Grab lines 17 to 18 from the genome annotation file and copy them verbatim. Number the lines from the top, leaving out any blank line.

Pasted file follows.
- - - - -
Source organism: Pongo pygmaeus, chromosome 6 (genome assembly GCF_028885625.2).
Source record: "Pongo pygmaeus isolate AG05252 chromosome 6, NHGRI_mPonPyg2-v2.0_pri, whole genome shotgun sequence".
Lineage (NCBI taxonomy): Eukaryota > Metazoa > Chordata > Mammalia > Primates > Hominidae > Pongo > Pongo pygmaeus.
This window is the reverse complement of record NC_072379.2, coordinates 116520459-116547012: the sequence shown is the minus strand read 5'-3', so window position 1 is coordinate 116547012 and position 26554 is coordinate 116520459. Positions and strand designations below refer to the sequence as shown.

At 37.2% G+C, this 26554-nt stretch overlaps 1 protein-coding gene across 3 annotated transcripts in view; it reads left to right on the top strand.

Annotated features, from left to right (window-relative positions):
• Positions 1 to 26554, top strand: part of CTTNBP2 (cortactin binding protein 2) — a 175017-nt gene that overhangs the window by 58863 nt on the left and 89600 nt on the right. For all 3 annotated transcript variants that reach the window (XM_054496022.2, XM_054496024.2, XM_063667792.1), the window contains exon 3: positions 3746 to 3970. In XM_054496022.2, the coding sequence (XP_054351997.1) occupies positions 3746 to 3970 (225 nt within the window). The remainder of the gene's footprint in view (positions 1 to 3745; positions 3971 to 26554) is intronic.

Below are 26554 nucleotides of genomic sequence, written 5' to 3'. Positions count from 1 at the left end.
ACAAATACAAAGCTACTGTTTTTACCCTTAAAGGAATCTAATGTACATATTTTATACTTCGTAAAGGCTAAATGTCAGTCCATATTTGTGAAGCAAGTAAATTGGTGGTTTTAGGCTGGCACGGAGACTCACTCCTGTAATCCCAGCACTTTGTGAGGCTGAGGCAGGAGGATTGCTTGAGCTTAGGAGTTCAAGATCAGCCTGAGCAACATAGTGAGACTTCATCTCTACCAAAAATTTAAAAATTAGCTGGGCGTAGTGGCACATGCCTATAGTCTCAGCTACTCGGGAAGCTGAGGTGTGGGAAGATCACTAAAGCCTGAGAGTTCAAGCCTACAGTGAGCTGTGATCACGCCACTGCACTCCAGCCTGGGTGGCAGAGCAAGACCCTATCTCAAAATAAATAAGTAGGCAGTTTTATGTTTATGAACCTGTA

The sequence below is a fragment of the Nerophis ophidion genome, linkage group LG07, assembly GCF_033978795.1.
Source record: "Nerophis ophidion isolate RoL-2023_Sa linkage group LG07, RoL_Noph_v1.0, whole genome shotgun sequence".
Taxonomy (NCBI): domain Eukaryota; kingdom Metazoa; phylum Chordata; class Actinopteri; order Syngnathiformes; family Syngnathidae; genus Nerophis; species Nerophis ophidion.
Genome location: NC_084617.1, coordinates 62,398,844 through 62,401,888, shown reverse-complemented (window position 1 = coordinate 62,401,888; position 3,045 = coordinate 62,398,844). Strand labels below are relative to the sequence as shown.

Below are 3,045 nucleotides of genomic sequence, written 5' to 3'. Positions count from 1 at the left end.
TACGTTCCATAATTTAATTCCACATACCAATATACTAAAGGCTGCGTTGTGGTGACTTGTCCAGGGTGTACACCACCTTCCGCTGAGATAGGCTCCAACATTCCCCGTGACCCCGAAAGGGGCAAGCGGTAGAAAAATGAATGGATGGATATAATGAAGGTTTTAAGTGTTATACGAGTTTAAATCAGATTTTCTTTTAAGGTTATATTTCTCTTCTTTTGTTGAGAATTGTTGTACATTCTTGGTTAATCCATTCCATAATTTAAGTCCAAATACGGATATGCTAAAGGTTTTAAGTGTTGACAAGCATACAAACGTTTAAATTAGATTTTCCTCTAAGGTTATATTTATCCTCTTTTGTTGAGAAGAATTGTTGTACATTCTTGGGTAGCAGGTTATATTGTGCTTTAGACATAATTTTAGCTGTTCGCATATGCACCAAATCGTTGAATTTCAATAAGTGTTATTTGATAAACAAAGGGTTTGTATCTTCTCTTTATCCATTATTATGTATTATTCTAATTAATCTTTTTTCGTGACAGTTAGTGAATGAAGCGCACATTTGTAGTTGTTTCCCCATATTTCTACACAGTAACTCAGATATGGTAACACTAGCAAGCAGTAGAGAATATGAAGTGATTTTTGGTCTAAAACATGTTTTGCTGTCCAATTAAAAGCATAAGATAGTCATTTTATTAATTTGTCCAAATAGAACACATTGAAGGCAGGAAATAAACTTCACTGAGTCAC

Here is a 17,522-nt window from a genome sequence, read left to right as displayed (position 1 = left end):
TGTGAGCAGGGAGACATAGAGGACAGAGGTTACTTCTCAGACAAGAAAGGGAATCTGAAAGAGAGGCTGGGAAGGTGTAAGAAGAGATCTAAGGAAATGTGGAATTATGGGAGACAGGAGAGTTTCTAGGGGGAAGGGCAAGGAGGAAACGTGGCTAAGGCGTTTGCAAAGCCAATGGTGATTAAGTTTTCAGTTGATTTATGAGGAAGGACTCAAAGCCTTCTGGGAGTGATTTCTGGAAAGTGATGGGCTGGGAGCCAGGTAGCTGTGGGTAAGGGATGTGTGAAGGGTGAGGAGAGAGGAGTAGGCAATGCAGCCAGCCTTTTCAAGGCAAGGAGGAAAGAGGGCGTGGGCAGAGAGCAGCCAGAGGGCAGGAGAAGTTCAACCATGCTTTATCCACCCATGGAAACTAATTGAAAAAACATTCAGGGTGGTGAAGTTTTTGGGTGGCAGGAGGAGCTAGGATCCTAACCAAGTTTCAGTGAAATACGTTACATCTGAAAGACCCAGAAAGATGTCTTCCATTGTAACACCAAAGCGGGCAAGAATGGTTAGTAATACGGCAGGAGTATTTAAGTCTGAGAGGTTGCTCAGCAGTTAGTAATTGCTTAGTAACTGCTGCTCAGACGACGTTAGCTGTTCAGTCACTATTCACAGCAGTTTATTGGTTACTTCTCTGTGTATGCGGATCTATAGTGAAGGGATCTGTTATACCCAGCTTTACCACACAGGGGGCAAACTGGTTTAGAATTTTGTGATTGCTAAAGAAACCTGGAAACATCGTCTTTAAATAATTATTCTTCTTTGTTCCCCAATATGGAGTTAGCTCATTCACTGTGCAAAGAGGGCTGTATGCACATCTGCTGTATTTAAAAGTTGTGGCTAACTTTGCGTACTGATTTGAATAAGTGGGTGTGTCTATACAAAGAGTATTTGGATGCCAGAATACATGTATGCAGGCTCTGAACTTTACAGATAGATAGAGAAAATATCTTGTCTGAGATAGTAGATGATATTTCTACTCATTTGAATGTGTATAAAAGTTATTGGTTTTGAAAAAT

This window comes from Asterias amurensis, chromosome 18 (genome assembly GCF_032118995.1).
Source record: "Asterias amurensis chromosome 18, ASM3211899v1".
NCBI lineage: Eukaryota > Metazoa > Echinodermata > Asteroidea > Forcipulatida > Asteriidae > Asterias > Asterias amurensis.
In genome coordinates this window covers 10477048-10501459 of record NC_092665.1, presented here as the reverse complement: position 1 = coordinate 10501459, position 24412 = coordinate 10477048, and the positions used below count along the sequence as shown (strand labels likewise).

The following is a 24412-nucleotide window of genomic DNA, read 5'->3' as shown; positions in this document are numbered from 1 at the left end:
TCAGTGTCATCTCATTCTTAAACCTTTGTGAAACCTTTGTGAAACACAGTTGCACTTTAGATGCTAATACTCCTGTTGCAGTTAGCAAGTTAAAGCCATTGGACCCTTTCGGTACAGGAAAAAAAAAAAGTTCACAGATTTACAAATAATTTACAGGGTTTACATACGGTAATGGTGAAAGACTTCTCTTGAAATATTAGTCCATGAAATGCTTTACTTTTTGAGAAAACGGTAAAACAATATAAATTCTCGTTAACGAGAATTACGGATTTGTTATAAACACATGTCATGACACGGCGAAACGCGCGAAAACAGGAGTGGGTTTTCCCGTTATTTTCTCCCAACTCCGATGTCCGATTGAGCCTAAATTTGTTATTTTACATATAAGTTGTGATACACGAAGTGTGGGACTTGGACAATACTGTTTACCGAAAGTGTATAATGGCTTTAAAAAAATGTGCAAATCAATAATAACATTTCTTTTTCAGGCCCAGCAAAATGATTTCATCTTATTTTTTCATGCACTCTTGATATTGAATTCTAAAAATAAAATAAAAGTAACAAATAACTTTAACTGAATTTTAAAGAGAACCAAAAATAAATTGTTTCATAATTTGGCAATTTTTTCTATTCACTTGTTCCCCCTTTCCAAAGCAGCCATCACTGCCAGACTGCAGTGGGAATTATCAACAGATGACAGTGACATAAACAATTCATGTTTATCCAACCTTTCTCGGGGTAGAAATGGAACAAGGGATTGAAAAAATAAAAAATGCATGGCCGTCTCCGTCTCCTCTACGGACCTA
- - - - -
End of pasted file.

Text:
TGTGAGCAGGGAGACATAGAGGACAGAGGTTACTTCTCAGACAAGAAAGGGAATCTGAAAGAGAGGCTGGGAAGGTGTAAGAAGAGATCTAAGGAAATGTGGAATTATGGGAGACAGGAGAGTTTCTAGGGGGAAGGGCAAGGAGGAAACGTGGCTAAGGCGTTTGCAAAGCCAATGGTGATTAAGTTTTCAGTTGATTTATGAGGAAGGACTCAAAGCCTTCTGGGAGTGATTTCTGGAAAGTGATGGGCTGGGAGCCAGGTAGCTGTGGGTAAGGGATGTGTGAAGGGTGAGGAGAGAGGAGTAGGCAATGCAGCCAGCCTTTTCAAGGCAAGGAGGAAAGAGGGCGTGGGCAGAGAGCAGCCAGAGGGCAGGAGAAGTTCAACCATGCTTTATCCACCCATGGAAACTAATTGAAAAAACATTCAGGGTGGTGAAGTTTTTGGGTGGCAGGAGGAGCTAGGATCCTAACCAAGTTTCAGTGAAATACGTTACATCTGAAAGACCCAGAAAGATGTCTTCCATTGTAACACCAAAGCGGGCAAGAATGGTTAGTAATACGGCAGGAGTATTTAAGTCTGAGAGGTTGCTCAGCAGTTAGTAATTGCTTAGTAACTGCTGCTCAGACGACGTTAGCTGTTCAGTCACTATTCACAGCAGTTTATTGGTTACTTCTCTGTGTATGCGGATCTATAGTGAAGGGATCTGTTATACCCAGCTTTACCACACAGGGGGCAAACTGGTTTAGAATTTTGTGATTGCTAAAGAAACCTGGAAACATCGTCTTTAAATAATTATTCTTCTTTGTTCCCCAATATGGAGTTAGCTCATTCACTGTGCAAAGAGGGCTGTATGCACATCTGCTGTATTTAAAAGTTGTGGCTAACTTTGCGTACTGATTTGAATAAGTGGGTGTGTCTATACAAAGAGTATTTGGATGCCAGAATACATGTATGCAGGCTCTGAACTTTACAGATAGATAGAGAAAATATCTTGTCTGAGATAGTAGATGATATTTCTACTCATTTGAATGTGTATAAAAGTTATTGGTTTTGAAAAAT

This window comes from Asterias amurensis, chromosome 18 (genome assembly GCF_032118995.1).